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The Wii U isn’t doing that good

Wii U isn't doing too good Nintendo has made it their business to get everybody on the planet Earth to own a Wii. They’ve done this by doing a couple of things. First, they made the system relatively cheap. When the last generation of consols came out, they were generally $100 less than any other system. They also had the draw of motion controlls. Instead of hitting buttons, you would swing the controller like a bat, turn it like a steering wheel, or aim it like a gun. Lastly, they put out a ton of easy, fun, casual games. While the system still had some great “hardcore” games, most of it’s sales went to the casual crowd.

The Wii U went in a different direction. First, the cheapest system gives you 8 GB of memory, and costs $10 more than the 250GB Xbox 360. Then they did away with the energetic flailing that made the Wii so much fun, and attached a revamped Sega Game Gear to the console.

The future of gaming!

The future of gaming!

What is the draw for their core market? Casual gamers don’t care about getting the latest and greatest (that’s why they got the Wii in the first place). They won’t rush out and buy another console until theirs breaks, and even then, they probably won’t shell out the $300 it takes to get a Wii U when they can just replace their old Wii for half that price. The only people that are buying them now are die hard Nintendo fans, and people with extra money for a new console while they are waiting for the other next gen consoles to drop.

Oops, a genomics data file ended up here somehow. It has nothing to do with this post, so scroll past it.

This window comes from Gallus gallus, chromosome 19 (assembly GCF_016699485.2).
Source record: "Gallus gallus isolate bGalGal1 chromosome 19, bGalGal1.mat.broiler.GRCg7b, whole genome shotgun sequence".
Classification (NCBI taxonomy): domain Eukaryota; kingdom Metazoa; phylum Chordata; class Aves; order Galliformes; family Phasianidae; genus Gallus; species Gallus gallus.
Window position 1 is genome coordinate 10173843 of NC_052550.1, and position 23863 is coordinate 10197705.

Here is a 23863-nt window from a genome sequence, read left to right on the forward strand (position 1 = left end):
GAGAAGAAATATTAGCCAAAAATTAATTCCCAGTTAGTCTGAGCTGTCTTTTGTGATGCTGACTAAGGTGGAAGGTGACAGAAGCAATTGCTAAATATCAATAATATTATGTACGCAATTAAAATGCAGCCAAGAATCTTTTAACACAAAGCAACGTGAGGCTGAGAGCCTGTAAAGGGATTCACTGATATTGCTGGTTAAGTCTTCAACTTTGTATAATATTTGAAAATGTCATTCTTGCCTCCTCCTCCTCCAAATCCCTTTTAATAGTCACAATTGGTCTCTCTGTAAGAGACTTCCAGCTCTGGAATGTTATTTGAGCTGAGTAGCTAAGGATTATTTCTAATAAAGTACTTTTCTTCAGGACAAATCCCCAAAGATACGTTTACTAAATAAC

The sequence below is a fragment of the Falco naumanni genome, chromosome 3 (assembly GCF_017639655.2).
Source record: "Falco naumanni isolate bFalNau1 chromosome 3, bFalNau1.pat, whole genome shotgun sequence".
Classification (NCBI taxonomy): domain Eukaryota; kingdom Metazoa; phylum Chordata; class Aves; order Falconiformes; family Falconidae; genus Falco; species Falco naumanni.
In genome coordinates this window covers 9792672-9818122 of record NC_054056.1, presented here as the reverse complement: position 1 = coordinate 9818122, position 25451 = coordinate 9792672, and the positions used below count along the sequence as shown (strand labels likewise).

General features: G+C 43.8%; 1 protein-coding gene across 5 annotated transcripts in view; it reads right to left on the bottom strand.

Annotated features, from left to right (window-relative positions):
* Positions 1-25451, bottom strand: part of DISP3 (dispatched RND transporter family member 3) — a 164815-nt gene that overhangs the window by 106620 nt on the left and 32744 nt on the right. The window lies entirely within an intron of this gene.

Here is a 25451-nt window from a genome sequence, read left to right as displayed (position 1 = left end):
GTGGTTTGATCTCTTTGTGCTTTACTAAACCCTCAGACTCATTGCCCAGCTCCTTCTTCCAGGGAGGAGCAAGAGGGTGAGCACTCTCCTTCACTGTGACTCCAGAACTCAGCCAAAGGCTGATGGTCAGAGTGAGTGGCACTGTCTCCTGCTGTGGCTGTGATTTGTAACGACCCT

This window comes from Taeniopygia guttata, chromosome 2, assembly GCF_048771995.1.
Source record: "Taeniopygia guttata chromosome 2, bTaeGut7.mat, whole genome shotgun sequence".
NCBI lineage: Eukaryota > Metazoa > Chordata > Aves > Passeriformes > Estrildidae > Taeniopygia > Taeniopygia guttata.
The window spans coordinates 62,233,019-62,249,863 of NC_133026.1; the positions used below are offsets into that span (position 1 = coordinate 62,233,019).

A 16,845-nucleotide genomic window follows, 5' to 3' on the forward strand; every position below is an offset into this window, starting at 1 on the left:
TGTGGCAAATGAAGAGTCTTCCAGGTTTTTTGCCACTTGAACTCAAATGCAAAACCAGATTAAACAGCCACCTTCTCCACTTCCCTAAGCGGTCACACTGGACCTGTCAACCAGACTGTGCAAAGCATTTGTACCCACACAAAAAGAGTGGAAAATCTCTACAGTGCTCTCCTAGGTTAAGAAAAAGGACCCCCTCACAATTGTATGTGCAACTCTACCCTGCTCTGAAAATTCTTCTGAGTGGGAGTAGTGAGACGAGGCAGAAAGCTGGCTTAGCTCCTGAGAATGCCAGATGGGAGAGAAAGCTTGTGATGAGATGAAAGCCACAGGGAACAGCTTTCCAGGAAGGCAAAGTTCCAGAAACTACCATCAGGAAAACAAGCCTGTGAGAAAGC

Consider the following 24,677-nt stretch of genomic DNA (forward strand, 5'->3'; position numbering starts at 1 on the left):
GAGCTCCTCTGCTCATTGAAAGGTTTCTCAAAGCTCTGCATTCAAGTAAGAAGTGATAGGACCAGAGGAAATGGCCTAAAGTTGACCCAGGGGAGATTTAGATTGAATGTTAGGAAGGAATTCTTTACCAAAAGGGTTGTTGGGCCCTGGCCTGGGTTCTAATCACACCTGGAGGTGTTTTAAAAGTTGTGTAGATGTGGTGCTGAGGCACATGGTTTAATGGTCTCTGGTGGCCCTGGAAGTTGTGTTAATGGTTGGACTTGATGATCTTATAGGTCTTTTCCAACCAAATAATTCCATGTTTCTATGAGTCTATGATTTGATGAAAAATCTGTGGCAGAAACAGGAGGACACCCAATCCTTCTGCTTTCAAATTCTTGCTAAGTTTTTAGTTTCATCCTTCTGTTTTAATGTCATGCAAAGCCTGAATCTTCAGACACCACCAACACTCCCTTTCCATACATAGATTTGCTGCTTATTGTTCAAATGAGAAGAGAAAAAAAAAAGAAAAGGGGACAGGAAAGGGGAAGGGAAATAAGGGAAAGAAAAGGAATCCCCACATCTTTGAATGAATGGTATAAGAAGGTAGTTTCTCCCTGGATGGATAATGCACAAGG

Here’s where other consoles can learn from Nintendo, and make it better.

If you are going to put a screen on the controller, make it smaller. Aside from poor battery life, one of the reasons that the Game Gear lost to the Game Boy, was it’s size. It was just too heavy. Make the screen smaller so that it doesn’t make the controller to big. In fact, make a couple versions of the controller, maybe one with the screen in the middle like the Wii U has it, and another with that flips open like a DS, giving us a screen on top and a controller below.

Then, don’t make that screen the focus of the game. We should have to look at it all the time, just use it where it makes sense. In RPGs let us manage inventories and go through attack and magic menues on our controllers instead of on the big screen, and when we aren’t in menus, give us our character stats. Playing an FPS? The put the map on the little screen, or set it up as a ballistics calculator for sniping. Playing Madden? Then set up plays on the controller where your opponent can’t see.

The best uses tend to be when you have multiple people playing on one system, letting each player do whatever they need without pulling others out of the game to do so. The downside to this is that developers don’t like split screen multiplayer. They don’t want four people playing one copy of their game, they want four people to buy four different copies of the game and playing on their own consoles, which means just adding unnesscessary gimicks to the game to force us to buy a more expensive controller. In a way, I’m happy that the Wii U isn’t doing as good, because even though it means that I won’t have the more awesome options for multiplayer games, I won’t have it forced on me for every other game.